TorGuard VPN Review – IGNJune 7, 2020
Design and Features
With access to more than 3,000 servers across 50 countries worldwide, TorGuard isn’t the most well-connected VPN on the market, but it’s highly customizable to let users make the most of what it offers. Allowing up to eight devices to connect to the service simultaneously, it supports Windows, Mac OS, Android, and iOS, with native programs for each of the platforms. TorGuard advertises having browser extensions for Firefox and Safari, though in reality it doesn’t support Apple’s browser – though it does have a plugin for Chrome.
Though we didn’t specifically review TorGuard’s streaming bundle, it’s worth explaining here what the additional service offers over the regular VPN service. TorGuard’s website lists the features of both offerings on their own pages, but a side-by-side comparison shows that there’s only a few added perks to upgrading to the streaming bundle, specifically “Multiple GCM and CBC ciphers,” “x2 FREE Dedicated Streaming IP’s,” and a “FREE Socks5 Proxy Tunnel.” If there are more or different features than just these, it is not readily apparent. It’s worth noting that services that compete with TorGuard’s VPN in features and price give their users multiple ciphers and access to Socks5. TorGuard’s streaming bundle costs more than twice the price of its VPN service.
TorGuard’s desktop app is a fairly simple design, but it belies the need for some fairly high-level understanding of how and why to use a VPN. Down the bottom, there’s a “connect” button, which when pressed does as advertised. Above the connect button, there’s a series of drop-down menus that let users configure the VPN, including tunnel and protocol types, cipher and port configurations, and server selection. At the bottom, there’s a “more settings” link that springboards a preferences menu that provides even deeper personalization, such as displaying warnings, the ability to quit specific apps when the VPN disconnects, the ability to run scripts prompted by the VPN, and more.
On its website, TorGuard calls itself the “fastest VPN protocol on the net.” We put TorGuard to the test by taking the average of speed tests on SpeedOf.Me, measuring download and upload rates in both the afternoon and evening. In addition, we evaluated TorGuard’s responsiveness by taking an average of the ping response from the servers of several online multiplayer games – Counter-Strike: Global Offensive, Fortnite, and League of Legends – to see if TorGuard is the best gaming VPN. After all that spec-gathering, we played the games while running TorGuard, and streamed some movies to see if it is the best VPN for Netflix.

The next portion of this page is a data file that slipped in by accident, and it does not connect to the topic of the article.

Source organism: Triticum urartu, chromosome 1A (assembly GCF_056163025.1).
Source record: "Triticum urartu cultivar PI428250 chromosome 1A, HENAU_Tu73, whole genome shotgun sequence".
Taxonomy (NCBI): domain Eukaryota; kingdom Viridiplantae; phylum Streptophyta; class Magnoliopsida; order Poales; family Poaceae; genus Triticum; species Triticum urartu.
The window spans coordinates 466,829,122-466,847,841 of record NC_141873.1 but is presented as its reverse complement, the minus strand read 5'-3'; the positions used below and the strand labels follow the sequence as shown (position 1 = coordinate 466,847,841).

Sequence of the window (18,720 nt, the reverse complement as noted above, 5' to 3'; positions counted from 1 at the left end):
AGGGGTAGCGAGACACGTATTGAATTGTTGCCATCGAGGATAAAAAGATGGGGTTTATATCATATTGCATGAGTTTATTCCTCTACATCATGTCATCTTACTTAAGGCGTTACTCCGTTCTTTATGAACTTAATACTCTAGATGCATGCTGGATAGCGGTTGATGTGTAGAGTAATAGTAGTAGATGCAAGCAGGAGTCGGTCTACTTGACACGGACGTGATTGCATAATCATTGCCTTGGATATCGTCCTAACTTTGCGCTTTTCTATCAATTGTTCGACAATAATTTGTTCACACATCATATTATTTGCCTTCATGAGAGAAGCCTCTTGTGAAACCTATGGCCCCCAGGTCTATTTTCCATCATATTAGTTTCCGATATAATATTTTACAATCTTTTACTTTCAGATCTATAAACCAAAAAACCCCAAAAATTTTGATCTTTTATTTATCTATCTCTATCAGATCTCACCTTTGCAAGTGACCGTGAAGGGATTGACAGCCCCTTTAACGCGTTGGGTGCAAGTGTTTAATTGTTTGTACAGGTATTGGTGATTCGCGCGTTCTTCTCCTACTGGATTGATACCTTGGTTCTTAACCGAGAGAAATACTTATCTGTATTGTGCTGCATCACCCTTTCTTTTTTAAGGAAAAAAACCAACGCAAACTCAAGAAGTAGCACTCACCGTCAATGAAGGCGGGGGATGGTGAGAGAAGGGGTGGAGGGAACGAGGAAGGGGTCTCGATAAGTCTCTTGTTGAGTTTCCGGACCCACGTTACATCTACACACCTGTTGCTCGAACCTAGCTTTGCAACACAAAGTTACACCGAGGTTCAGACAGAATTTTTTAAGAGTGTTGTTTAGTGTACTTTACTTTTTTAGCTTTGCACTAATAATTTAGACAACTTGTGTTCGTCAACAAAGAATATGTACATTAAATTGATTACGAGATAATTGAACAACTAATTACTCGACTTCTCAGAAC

The numbers don’t back TorGuard’s boast: Whether it was upload, download, or ping response, the VPN didn’t match up favorably against the other eight services we tested at the same time. In the afternoon and evening, TorGuard’s download speeds were among the worst we measured in any VPN. Upload speeds were similarly poor, and its ping response times were much higher than measurements we took while not running a VPN. In terms of latency, TorGuard performed in the bottom quarter of our results. While it is certainly possible that TorGuard could be configured to perform better, it’s worth noting that we benchmarked it the same way we tested its competitors, the way that many users would operate a VPN: We pressed “connect” and documented the results.
Playing Counter-Strike while using TorGuard wasn’t ideal. In free first-person shooters, there’s generally two kinds of players – the quick and the dead – and with TorGuard’s latency issues on the Counter-Strike servers, we were consistently the latter. Poor download and upload speeds, as well as slow ping responsiveness also haunted our Fortnite sessions – but we did get to watch our teammates play a lot after we died.
TorGuard handled League of Legends much better than the running-and-gunning titles, so gamers that opt for this VPN can take some solace there. When we tested TorGuard with streaming video, Netflix worked just fine, whether we streamed it from a U.S.-based server or from a Swiss one, which is good for users who want to use the service to skirt copyright boundary restrictions.
TorGuard’s VPN, like others on the market, offers a seven-day free trial and variable pricing depending on how long you’re willing to subscribe. A monthly subscription to TorGuard’s VPN costs $9.99. To bring the price down to $6.66 per month, users can get a quarterly TorGuard VPN subscription for $19.99. Six months of TorGuard costs $29.99, or $4.99 per month. And subscribers who want a year of TorGuard will pay $59.99 annually, which also breaks out to $4.99, so no discount from a half-year of the service, but you are locked in for an additional six months – not a great business decision.
In addition, TorGuard’s streaming bundle costs twice the price of its VPN (whether its monthly, quarterly, semi-annually, or annually), even though – as mentioned above – it offers just a couple more features, and frankly ones that are already part of competitors base product. And curiously, TorGuard’s lower-priced ($5.95 per month) proxy product actually costs the same as its VPN when you try to subscribe to it. This is just one of many inconsistencies noted on TorGuard’s rather sloppy website.